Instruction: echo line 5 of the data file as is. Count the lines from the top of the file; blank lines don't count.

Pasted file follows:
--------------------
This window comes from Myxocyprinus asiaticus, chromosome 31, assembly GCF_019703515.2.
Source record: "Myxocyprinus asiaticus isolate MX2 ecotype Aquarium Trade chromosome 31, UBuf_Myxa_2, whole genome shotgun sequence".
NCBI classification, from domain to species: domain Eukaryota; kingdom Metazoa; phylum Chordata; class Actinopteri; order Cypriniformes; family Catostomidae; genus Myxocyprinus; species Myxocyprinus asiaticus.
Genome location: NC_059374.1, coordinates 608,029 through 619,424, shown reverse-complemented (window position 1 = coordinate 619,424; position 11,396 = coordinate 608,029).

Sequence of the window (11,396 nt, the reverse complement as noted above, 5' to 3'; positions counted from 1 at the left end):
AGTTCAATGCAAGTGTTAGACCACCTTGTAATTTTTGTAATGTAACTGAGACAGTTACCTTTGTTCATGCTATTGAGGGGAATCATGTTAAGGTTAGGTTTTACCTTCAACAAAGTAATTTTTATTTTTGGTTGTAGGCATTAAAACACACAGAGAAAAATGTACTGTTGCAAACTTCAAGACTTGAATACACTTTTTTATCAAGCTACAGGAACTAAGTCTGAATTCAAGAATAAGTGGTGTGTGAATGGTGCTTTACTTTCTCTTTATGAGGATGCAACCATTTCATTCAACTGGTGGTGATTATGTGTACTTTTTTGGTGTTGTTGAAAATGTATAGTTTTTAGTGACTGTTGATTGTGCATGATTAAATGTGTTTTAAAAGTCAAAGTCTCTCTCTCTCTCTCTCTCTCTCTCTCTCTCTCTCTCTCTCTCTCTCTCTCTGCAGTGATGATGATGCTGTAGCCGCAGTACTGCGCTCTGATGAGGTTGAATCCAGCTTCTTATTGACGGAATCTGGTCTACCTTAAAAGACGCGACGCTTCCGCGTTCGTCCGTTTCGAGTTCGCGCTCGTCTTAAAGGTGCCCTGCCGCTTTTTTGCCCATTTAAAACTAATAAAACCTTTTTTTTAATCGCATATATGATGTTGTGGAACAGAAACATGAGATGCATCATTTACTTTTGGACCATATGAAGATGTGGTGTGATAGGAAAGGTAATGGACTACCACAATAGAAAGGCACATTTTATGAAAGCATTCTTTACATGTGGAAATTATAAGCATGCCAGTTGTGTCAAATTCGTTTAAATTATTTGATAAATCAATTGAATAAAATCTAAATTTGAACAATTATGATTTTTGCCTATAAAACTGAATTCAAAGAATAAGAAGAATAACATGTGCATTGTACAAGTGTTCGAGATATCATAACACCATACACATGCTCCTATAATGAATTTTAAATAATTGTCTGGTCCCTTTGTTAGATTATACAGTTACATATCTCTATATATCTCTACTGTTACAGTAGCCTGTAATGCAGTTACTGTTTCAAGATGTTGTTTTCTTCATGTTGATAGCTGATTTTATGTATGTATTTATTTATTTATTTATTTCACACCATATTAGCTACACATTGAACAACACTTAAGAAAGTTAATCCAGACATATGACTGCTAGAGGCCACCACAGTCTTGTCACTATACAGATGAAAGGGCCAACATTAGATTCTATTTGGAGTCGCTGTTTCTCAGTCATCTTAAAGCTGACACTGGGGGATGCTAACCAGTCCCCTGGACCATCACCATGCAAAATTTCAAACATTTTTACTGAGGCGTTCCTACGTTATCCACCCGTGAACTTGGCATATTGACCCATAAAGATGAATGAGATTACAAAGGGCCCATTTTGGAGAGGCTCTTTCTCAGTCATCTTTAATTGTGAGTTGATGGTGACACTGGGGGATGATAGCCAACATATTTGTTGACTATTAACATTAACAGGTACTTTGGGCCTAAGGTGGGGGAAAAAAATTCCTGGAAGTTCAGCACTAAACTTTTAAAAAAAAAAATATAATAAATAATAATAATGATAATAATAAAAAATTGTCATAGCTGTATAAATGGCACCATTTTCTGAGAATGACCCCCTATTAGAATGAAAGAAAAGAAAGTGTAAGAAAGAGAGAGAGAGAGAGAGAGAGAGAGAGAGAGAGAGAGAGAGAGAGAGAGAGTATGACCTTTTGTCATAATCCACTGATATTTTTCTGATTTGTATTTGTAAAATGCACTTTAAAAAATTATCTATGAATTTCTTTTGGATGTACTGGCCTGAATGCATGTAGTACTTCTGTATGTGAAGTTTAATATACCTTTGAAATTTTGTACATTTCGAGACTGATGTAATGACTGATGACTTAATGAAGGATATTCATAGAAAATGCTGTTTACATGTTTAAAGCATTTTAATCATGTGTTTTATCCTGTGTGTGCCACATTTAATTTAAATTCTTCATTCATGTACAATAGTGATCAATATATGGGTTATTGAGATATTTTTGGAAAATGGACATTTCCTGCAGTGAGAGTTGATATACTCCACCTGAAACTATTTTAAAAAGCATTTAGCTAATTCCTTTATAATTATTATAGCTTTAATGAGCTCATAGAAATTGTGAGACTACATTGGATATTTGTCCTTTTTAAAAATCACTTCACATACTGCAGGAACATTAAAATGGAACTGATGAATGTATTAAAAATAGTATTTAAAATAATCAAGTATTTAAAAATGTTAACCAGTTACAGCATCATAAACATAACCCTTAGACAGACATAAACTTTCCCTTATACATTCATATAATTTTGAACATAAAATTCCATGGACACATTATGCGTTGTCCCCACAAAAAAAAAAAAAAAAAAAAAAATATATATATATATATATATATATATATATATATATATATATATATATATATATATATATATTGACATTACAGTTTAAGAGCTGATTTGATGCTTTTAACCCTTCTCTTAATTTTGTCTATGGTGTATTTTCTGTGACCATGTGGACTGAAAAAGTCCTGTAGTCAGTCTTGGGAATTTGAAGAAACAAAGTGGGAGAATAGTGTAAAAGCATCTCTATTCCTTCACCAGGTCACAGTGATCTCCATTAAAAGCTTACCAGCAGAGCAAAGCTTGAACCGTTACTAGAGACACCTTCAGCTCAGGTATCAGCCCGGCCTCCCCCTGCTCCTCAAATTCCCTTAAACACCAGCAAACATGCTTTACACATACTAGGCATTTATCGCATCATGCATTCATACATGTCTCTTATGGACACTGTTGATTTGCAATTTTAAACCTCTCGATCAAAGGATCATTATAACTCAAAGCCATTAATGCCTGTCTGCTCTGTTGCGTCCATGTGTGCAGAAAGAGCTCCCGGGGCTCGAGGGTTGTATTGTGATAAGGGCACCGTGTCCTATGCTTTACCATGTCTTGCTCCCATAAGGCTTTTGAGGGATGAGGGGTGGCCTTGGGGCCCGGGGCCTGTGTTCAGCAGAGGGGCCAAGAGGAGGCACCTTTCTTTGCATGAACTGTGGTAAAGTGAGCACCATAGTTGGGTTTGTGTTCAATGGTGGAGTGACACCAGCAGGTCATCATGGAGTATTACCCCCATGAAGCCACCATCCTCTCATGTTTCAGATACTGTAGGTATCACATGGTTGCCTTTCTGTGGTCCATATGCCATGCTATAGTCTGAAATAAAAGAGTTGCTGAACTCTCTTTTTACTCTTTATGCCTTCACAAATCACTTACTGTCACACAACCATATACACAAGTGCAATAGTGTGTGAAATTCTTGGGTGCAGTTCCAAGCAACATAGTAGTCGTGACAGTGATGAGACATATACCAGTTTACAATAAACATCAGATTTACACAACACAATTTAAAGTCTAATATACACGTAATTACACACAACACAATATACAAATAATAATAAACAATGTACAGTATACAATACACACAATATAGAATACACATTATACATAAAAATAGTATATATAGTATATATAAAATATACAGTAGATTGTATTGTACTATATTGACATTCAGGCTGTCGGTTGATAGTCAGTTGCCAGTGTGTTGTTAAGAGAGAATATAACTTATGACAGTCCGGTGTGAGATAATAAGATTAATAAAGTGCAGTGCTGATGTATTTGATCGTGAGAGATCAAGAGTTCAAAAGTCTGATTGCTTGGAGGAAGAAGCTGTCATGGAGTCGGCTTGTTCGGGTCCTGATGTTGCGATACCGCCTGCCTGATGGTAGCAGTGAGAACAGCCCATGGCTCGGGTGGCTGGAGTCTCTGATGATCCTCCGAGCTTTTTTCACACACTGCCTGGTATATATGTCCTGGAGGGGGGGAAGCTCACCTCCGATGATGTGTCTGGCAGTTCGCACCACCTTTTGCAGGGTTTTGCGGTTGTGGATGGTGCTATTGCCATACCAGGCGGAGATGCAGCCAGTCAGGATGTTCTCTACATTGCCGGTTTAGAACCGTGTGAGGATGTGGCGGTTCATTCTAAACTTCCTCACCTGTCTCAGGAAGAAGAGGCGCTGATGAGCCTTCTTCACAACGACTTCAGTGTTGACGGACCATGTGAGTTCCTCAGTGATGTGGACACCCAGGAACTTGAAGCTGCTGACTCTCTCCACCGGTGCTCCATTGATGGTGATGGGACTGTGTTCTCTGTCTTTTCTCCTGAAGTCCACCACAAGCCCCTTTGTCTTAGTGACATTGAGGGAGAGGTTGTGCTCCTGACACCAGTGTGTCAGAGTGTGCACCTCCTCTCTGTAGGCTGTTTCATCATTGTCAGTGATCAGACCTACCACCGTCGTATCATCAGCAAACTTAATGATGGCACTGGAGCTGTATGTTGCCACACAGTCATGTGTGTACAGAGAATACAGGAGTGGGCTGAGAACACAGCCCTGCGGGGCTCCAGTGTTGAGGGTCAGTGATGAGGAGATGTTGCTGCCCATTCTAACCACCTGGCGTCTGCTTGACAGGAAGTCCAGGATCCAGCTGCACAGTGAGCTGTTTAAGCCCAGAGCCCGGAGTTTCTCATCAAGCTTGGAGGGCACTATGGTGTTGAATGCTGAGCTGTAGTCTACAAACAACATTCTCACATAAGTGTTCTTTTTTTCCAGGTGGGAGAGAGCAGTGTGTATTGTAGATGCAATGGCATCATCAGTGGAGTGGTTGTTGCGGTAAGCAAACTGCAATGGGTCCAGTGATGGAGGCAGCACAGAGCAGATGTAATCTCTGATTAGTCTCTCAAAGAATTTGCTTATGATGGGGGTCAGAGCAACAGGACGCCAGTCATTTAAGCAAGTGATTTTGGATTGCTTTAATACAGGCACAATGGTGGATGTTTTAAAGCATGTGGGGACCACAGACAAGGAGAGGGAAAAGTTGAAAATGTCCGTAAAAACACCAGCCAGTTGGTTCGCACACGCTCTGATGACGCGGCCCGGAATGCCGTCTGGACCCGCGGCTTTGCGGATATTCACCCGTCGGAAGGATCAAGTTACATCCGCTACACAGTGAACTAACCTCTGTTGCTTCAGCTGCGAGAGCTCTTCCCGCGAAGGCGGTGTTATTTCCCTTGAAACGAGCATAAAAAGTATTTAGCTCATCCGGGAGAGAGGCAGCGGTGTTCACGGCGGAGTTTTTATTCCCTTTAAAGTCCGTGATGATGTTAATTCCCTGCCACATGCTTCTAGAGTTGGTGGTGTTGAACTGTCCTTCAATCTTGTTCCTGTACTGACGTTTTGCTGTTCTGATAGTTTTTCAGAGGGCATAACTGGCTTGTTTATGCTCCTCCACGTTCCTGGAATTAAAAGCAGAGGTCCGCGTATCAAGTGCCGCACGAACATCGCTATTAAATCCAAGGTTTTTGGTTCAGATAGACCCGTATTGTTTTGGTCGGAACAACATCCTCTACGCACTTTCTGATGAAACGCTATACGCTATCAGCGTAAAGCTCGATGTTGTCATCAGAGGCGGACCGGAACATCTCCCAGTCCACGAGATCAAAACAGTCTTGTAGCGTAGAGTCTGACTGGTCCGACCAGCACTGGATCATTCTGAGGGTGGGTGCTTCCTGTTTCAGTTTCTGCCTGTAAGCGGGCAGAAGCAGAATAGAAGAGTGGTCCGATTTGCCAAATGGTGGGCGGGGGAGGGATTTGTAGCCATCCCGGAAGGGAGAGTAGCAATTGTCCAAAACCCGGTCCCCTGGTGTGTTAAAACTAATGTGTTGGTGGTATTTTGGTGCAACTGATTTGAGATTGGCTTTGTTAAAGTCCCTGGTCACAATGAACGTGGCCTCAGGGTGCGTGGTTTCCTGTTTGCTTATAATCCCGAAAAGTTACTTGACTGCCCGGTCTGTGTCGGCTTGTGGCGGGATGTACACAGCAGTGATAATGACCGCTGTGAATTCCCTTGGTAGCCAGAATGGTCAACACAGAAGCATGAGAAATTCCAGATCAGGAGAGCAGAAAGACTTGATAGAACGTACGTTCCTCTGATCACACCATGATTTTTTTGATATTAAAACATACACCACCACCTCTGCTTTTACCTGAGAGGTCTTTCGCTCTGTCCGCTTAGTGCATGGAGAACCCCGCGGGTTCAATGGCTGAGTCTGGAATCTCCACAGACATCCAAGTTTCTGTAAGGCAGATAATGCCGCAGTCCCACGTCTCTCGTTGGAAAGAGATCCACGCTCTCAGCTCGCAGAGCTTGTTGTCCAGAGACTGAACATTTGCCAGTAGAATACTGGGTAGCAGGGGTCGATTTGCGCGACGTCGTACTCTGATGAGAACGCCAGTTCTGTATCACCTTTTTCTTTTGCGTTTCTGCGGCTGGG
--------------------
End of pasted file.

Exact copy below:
Sequence of the window (11,396 nt, the reverse complement as noted above, 5' to 3'; positions counted from 1 at the left end):